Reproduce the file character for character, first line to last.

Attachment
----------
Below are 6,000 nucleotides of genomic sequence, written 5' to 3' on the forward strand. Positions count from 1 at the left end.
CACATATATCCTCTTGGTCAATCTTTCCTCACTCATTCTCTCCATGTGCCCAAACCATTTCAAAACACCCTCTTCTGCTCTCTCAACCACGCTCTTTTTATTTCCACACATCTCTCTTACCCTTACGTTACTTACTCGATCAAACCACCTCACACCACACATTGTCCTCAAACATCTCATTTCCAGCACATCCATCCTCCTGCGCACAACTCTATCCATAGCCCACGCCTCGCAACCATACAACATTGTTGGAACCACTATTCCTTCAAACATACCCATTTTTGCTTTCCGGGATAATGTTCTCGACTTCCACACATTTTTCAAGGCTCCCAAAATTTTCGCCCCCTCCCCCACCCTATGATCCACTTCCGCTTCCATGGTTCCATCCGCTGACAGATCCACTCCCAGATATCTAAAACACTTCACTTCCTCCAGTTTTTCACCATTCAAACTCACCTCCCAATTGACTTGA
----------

Below are 6,000 nucleotides of genomic sequence, written 5' to 3' on the forward strand. Positions count from 1 at the left end.
CACATATATCCTCTTGGTCAATCTTTCCTCACTCATTCTCTCCATGTGCCCAAACCATTTCAAAACACCCTCTTCTGCTCTCTCAACCACGCTCTTTTTATTTCCACACATCTCTCTTACCCTTACGTTACTTACTCGATCAAACCACCTCACACCACACATTGTCCTCAAACATCTCATTTCCAGCACATCCATCCTCCTGCGCACAACTCTATCCATAGCCCACGCCTCGCAACCATACAACATTGTTGGAACCACTATTCCTTCAAACATACCCATTTTTGCTTTCCGGGATAATGTTCTCGACTTCCACACATTTTTCAAGGCTCCCAAAATTTTCGCCCCCTCCCCCACCCTATGATCCACTTCCGCTTCCATGGTTCCATCCGCTGACAGATCCACTCCCAGATATCTAAAACACTTCACTTCCTCCAGTTTTTCACCATTCAAACTCACCTCCCAATTGACTTGA